Sold Down the River
The plight of our chalk streams is to be featured on the BBC Radio 4 flagship programme ‘Face the Facts’
One of the great challenges for those of us involved in campaigning for angling and fisheries is to get our message out to the wider world beyond the confines of the fishing media. Don’t get me wrong, I’m incredibly grateful for the support that the Angling Trust receives for its work in almost all the specialist publications and websites but if we are to be successful it is vital that our message is heard by both the general public and by those who are in a position to influence policy.
One of the great flagship programmes, with a proven track record of making governments sit up and listen, is the award winning BBC Radio 4 ‘Face the Facts’ whose veteran investigator John Waite has become famous for his on air confrontations with a host of bad guys, which have, on occasion, led to him being assaulted live on air.
Luckily, this week John will be featuring a less aggressive but still determined bunch of people – the movers and shakers behind our recently launched Charter for Chalk Streams.
The ‘Face the Facts’ team contacted me shortly after the launch of the Charter for a background briefing on the problems facing our chalk rivers. The timing was considered particularly relevant for a national programme with the publication of the government’s disappointing new Water Bill following hard on the heels of the Charter’s call for radical action.
Back in December national wildlife and conservation organisations came together in an alliance with local river restoration groups to press the government and its agencies to radically reform water policies to enable England’s endangered chalk streams to return to good health. The Charter for Chalk Streams followed on from a special summit last December chaired by George Hollingbery MP and organised in Hampshire by the Angling Trust and the Salmon and Trout Association.
The English chalk streams are recognised as a unique global asset providing a pristine environment for wildlife with rich clean water and high quality habitat. Some 85% of the worlds chalk streams are located in England and many in and around London have almost disappeared in normal weather conditions. Only a handful receive the high levels of protection that their conservation status requires.
The Charter called for a range of measures, including the wholesale reform of unsustainable abstraction licensing, the introduction of compulsory water metering to cut demand and increased storage of winter run off. Sadly the new Water Bill has failed to adequately address these key issues which is why securing continued national coverage for our campaign is so important.
We need to find champions in parliament and elsewhere who are prepared not just to stand up for our rivers but to argue for the policies needed to give them a future.
The Introduction to the Charter states:
The UK’s stewardship of 85% of the worlds chalk streams has been lamentable with many iconic rivers suffering from over abstraction, habitat destruction, pollution and invasive species. Both our development control and water resource planning processes are woefully inadequate. Chalk aquifers have been over exploited as an easy and cheap source of ready filtered water at the expense of the environment in general and chalk streams in particular. There is an urgent need for abstraction reform and far greater use of reservoir storage of winter run off rather than depleting groundwater sources. Scarce water is wasted as there is little effective demand management. We cannot go on like this.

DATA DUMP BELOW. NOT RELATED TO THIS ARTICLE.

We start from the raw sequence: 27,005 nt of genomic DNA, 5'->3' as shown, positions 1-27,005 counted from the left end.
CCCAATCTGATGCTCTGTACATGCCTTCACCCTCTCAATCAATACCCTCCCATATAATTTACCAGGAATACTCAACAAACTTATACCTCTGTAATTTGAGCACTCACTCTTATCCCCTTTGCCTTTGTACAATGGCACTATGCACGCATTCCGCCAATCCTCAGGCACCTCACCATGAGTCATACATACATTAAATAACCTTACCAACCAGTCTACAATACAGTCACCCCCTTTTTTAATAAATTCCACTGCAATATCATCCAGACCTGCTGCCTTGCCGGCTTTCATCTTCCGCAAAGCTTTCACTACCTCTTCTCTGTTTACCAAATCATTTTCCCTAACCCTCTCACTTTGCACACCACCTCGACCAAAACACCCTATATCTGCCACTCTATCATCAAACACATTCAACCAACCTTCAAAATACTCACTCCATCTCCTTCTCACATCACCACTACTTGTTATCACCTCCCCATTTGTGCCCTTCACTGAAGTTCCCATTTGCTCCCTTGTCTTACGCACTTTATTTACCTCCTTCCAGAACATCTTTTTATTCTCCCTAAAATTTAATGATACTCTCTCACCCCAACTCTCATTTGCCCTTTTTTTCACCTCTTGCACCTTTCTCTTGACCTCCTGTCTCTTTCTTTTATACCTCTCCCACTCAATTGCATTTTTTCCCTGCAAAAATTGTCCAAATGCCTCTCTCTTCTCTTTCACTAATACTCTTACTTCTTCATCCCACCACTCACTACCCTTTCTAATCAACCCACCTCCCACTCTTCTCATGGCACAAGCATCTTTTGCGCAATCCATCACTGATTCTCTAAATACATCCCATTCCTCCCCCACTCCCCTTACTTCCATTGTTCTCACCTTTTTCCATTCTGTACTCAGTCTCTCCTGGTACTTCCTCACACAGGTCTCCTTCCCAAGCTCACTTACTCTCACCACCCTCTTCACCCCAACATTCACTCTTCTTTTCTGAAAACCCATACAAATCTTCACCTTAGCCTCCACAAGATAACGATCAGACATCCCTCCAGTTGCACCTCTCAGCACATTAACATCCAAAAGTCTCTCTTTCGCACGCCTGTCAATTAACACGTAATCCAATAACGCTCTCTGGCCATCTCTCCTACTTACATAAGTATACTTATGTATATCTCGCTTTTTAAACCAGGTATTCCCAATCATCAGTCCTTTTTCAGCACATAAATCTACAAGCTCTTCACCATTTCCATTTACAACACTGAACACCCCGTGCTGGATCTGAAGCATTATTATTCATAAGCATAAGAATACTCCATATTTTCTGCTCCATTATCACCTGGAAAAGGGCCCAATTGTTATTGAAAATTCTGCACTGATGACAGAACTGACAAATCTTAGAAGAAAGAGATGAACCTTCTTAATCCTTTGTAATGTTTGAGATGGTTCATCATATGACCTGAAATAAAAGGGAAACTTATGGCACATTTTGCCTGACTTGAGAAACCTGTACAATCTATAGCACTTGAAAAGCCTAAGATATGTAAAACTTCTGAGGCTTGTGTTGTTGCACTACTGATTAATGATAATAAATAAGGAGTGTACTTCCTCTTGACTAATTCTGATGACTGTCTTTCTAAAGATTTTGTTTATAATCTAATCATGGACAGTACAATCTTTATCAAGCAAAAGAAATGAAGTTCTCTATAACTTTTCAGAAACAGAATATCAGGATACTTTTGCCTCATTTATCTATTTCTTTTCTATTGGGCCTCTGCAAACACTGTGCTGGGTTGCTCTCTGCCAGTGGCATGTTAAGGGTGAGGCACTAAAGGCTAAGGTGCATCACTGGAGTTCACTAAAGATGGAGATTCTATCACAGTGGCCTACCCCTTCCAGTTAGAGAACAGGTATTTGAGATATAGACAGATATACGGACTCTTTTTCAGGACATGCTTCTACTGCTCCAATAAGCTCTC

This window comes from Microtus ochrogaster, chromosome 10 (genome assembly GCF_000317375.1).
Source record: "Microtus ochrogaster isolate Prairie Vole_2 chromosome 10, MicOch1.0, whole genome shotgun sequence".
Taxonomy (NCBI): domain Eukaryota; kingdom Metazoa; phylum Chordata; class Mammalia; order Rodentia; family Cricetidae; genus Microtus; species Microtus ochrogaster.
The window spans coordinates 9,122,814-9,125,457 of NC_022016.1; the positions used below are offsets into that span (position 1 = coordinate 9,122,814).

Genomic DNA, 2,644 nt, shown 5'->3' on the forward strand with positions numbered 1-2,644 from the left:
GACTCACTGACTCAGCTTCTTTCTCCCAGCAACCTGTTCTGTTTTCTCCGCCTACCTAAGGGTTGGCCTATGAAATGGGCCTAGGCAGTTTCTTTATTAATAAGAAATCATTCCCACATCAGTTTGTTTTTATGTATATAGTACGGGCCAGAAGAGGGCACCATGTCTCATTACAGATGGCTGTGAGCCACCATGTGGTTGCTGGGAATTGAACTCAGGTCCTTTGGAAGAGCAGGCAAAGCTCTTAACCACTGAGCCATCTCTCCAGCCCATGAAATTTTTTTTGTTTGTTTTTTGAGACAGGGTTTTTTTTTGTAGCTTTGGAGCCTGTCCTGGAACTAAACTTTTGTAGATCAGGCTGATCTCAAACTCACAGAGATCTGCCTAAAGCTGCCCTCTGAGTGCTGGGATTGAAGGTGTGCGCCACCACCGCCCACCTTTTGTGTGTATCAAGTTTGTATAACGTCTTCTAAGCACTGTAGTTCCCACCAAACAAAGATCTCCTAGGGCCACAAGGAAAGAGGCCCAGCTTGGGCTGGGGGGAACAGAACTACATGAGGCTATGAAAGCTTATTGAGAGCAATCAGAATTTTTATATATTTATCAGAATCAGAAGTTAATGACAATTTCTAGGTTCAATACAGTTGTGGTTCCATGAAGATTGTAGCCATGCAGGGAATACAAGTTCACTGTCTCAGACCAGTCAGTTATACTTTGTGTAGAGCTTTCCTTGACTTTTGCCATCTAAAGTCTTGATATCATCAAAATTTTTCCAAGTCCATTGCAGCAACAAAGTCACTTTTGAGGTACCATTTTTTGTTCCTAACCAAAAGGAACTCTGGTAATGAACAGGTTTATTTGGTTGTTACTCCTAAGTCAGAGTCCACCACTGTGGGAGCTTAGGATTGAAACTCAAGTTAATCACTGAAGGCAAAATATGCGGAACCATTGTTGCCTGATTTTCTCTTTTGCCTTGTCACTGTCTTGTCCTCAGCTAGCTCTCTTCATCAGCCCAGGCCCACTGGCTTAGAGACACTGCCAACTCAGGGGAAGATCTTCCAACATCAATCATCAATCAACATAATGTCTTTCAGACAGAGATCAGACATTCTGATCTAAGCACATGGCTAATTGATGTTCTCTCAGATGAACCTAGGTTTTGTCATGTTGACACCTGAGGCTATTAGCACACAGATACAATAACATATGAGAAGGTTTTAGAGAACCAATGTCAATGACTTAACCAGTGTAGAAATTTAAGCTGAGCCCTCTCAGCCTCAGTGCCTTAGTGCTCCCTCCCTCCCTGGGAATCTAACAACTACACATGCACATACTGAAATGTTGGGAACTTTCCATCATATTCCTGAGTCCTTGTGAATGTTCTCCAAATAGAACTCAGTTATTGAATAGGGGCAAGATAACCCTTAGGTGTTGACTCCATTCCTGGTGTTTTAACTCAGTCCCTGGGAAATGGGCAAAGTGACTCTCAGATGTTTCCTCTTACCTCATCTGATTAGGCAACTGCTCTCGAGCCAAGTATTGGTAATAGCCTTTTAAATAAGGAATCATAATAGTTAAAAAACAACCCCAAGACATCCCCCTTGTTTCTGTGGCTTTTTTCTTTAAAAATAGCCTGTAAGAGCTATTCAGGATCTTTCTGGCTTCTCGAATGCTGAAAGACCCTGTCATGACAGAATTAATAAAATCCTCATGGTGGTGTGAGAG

It would have been easy to have both launched the Charter and taken media down to the famous Hampshire chalk streams but we decided it would have far greater impact to focus on some of the rivers that have actually disappeared. Unfortunately Hertfordshire now has more than its fair share of these so we recorded the programme back on the banks of Dick Walker’s favourite River Beane, which, as you can see from the picture, is now virtually dried up in its upper reaches. We also visited the nearby River Mimram which, despite abstractions, still has a reasonable flow and supports some healthy fish stocks.
Supporting the Charter for Chalk Streams
We’ve had great support from right across the board for the Charter, from local river groups like those on the Mimram, Chess and Beane right through to national organisations like WWF-UK, the Wildlife Trusts, the Rivers Trust, the Wild Trout Trust and the Salmon and Trout Association. More groups are signing up but the current role of honour includes:
Angling Trust, The Rivers Trust, Salmon & Trout Association, The Wildlife Trusts, WWF UK, Wild Trout Trust, Chilterns Conservation Board, Action for the River Kennet, Friends of the Mimram, River Chess Association, River Misbourne Action, River Beane Restoration Association, The Wandle Trust, Herts & Middx Wildlife Trust, Test and Itchen Association, Wessex Chalk Stream Rivers Trust, the Piscatorial Society, Hungerford Town and Manor Fishery.
Tune in and Face the Facts
'Face the Facts' broadcasts on BBC Radio 4 on Wednesdays at 12.30pm with a repeat the following Sunday at 9pm. The ’Sold Down the River’ programme goes out on 31 July and 04 August. However, unlike most BBC radio programmes, it remains on the BBC iPlayer for several years so please share this link with anyone you think might be interested or who is in a position to make a difference: http://www.bbc.co.uk/programmes/b037j7m4
This feature forms part of Martin’s Fighting for Fishing blog and is reproduced in an edited form here with his kind permission.
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